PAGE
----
She spent nearly eight years at the helm
hile today’s business owners need to utilize modern technology to thrive and even survive, there is no substitute for good old-fashioned camaraderie.
The best practices, which range from modern social media platforms to those many others may have relegated to the past, are necessary in today’s tougher-than-ever retail and COVID-19-challenged culture.
Platte City’s entrepreneurs and business executives realize it takes both to be successful today, said Angie Mutti, who is leaving her post as executive director of the Platte City Area Chamber of Commerce/Economic Development Council.
The 43-year-old knows because she has witnessed many cases of Platte City business owners, even competitors, lending a hand to each other in times of need.
“If a truck breaks down and someone needs supplies,” they automatically reach out to help, she said. It’s the attitude behind them that makes the difference.
“Everyone is so humble (about helping others),” she said. “They’re not boastful about it. It’s just something they do.”
The traits are “really unique and what makes Platte City so special,” Mutti said during a recent telephone interview.
Mutti will leave her post Dec. 3 after eight years leading the organization charged with creating and sustaining a favorable business climate in the small city.
Mutti said while Platte City is considered a small town, with about 4,800 residents, its size is a misnomer and is substantially larger when you consider those who reside nearby but technically outside the city limits. Their influx makes Platte City big enough to have the business connections to pull off some of the chamber’s larger events, but small enough to maintain the small-town, friendly atmosphere, said Mutti, who resides with her family in southern Platte County.
Mutti joined the chamber as its leader after hearing of the position following her service as executive director of both the Platte City and Parkville YMCA. Because of those positions, she already had a working knowledge of the chamber and was acquainted with many of its members and board of directors.
“It’s funny to go back and look at pictures of myself attending chamber events (before she was with the chamber),” she said. “I didn’t think I’d ever land there.”
One of her major jobs as chamber executive has been leading the planning of about six events each year, tailored to area businesses. Mutti and the Platte City “team” of volunteers who sit on the chamber’s board and one or two part-time employees plan a growing list of events that draw large crowds from Platte City and those who live nearby.
September has become the group’s busiest months with two planned main events-the Main Street Fall Festival and the Communitywide Garage Sale. The festival is a traditional street fair featuring vendors, local entertainment acts, food trucks and child-friendly activities such as make-and-take crafts and face painting. The event typically draws about 2,000 people. Due to COVID-19, this year’s event was cancelled due to an inability to control crowds and do contact-tracing of those who attend, Mutti said.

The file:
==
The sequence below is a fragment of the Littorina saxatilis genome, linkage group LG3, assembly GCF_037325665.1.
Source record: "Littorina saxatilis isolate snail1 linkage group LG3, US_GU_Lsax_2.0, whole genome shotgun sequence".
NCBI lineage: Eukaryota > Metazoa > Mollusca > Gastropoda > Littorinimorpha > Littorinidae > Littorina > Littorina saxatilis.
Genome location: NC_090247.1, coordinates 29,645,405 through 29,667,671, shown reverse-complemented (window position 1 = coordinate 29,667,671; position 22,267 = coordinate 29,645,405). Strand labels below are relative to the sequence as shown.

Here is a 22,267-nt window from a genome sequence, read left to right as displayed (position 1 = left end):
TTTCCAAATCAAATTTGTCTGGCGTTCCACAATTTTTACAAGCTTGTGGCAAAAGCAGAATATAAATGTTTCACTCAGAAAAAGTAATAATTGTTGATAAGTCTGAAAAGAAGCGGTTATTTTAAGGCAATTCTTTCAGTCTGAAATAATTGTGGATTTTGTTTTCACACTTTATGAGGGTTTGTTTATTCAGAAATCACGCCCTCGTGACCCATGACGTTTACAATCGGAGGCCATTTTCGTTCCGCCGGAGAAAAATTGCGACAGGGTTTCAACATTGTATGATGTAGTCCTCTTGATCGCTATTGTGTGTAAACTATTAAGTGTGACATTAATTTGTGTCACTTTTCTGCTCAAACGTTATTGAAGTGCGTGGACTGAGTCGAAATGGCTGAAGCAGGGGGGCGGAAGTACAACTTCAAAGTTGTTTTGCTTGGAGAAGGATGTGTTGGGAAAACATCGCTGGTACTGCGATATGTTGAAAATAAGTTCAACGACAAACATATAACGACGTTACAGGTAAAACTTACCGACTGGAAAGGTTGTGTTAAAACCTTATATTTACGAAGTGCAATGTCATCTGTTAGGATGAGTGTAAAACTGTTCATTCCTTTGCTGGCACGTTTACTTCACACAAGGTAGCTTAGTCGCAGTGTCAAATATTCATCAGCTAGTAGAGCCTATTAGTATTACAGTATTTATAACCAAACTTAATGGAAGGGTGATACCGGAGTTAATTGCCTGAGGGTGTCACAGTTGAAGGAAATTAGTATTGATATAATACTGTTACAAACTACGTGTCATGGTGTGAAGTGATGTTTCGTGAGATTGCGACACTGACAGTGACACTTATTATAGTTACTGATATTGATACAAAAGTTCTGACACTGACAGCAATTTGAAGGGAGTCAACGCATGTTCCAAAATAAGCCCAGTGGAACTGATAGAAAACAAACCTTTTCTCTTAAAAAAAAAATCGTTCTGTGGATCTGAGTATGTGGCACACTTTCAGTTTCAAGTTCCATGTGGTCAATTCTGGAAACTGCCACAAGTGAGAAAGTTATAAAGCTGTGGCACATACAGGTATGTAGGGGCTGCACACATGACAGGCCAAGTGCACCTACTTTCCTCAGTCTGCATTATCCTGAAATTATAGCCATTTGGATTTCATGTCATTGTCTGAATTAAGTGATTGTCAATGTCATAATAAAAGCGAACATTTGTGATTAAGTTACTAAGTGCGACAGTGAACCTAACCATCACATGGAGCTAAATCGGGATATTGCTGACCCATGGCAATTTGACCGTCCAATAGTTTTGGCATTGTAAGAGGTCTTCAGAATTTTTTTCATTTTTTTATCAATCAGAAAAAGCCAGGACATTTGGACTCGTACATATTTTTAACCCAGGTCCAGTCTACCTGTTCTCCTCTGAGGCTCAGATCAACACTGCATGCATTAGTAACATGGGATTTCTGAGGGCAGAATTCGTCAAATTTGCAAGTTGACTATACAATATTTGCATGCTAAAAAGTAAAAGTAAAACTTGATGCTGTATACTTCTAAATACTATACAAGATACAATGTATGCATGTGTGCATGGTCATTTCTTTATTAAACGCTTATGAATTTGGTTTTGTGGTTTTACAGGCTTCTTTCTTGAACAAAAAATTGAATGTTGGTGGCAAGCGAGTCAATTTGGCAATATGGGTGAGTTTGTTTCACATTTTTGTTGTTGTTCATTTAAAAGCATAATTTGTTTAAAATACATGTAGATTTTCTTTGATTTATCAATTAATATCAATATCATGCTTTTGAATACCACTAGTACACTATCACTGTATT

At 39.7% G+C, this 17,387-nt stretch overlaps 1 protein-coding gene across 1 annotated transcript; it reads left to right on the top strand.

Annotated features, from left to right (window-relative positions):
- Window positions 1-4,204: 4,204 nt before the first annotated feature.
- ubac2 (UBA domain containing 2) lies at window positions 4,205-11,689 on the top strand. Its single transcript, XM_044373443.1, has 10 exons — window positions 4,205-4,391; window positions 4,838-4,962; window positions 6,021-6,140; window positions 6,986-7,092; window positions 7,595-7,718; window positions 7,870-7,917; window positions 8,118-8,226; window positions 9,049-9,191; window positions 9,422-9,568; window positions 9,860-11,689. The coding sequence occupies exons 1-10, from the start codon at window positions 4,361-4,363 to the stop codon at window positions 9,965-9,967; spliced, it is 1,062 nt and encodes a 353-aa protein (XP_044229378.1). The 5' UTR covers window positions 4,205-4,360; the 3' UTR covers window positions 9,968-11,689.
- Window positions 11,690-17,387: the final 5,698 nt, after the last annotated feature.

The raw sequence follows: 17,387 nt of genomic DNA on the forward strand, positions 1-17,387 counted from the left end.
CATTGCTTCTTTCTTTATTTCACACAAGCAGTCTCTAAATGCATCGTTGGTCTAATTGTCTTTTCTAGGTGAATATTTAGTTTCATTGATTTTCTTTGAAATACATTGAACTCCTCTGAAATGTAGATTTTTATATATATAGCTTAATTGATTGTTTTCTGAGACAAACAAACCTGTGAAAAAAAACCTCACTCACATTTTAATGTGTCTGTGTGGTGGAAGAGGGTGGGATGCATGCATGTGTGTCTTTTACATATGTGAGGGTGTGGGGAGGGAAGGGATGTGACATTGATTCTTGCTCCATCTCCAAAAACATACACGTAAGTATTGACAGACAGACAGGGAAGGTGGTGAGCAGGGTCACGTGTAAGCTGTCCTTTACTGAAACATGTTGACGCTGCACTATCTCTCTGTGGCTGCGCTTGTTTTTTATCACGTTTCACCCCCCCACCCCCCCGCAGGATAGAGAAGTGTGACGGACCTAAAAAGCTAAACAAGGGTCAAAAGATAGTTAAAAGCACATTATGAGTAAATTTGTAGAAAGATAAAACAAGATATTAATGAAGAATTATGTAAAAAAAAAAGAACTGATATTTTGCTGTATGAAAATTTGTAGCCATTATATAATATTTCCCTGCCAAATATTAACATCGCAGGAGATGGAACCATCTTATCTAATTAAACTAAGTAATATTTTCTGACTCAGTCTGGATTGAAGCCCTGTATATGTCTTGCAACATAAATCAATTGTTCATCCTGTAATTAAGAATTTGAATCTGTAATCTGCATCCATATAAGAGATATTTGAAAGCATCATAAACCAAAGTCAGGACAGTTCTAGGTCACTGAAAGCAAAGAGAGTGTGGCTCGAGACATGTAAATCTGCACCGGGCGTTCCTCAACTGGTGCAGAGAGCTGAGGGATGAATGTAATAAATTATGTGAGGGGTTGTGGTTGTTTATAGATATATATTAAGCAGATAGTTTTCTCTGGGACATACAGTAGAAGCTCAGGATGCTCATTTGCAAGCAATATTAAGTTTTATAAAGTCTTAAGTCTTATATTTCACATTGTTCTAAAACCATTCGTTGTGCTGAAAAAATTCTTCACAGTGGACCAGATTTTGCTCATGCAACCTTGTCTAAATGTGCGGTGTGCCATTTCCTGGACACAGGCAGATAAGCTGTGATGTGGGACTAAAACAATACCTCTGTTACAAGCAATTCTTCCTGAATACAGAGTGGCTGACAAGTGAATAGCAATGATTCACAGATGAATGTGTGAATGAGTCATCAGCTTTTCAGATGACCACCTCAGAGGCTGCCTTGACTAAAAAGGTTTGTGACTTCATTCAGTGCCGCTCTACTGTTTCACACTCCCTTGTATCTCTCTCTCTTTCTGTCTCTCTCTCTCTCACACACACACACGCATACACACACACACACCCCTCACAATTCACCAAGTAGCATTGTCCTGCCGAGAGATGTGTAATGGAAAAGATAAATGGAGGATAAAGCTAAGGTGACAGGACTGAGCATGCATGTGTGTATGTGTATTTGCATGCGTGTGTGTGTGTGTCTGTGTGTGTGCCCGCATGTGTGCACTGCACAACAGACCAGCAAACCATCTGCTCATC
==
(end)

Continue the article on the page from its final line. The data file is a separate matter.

The annual Communitywide Garage Sale is the one local businesses credit with drawing many outsiders, some from nearby states, including Iowa, Nebraska, and Oklahoma. Mutti said the event is worthy of its own reality TV show due to its unique nature and number of attendees. The event features not only dozens of Platte City homeowners who open their yards and garages to sell their wares, but also includes numerous residents who live outside the area and rent booth space located in front of Platte County High School for a nominal fee.
A major draw is the map organizers create, showing sale locations and key items available. Sometimes unusual, valuable items have attracted a lot of attention, including a recent year when a participant sold an authentic Las Vegas slot machine, she said. Of course, Mutti is quick to point out that each year’s turnout is largely dictated by the weather that weekend.
Chamber staff routinely survey area business owners to learn about foot traffic from the garage sale weekend and most report it draws 25 to 30 percent more shoppers and diners. That event, more than any other, tends to have long-lasting effects on the area, including stories of people who traveled to the event for the merchandise, but ended up moving to Platte City after becoming familiar with and falling in love with the community.
The Celebration of Businesses, which is the chamber’s largest event in terms of fundraising, is held each March. The gala typically draws about 250 people and includes a dinner, silent auction, and entertainment, all at the KCI Marriott.
This year’s holiday lighting ceremony, which typically includes many family-friendly activities, from train and carriage rides and businesses offering giveaways, including hot dogs, popcorn, and donut holes, has been canceled due to COVID concerns.
Still, scenes painted on store windows by area high school students cause Platte City to look “a little like a Norman Rockwell (painting),” she said. While this year’s event has been called off, families are encouraged to drive by to view downtown lights and business window scenes, she said.
While the pandemic has added extra hurdles, she said business owners still find success. She said, “Be creative, use social media and be willing to change.”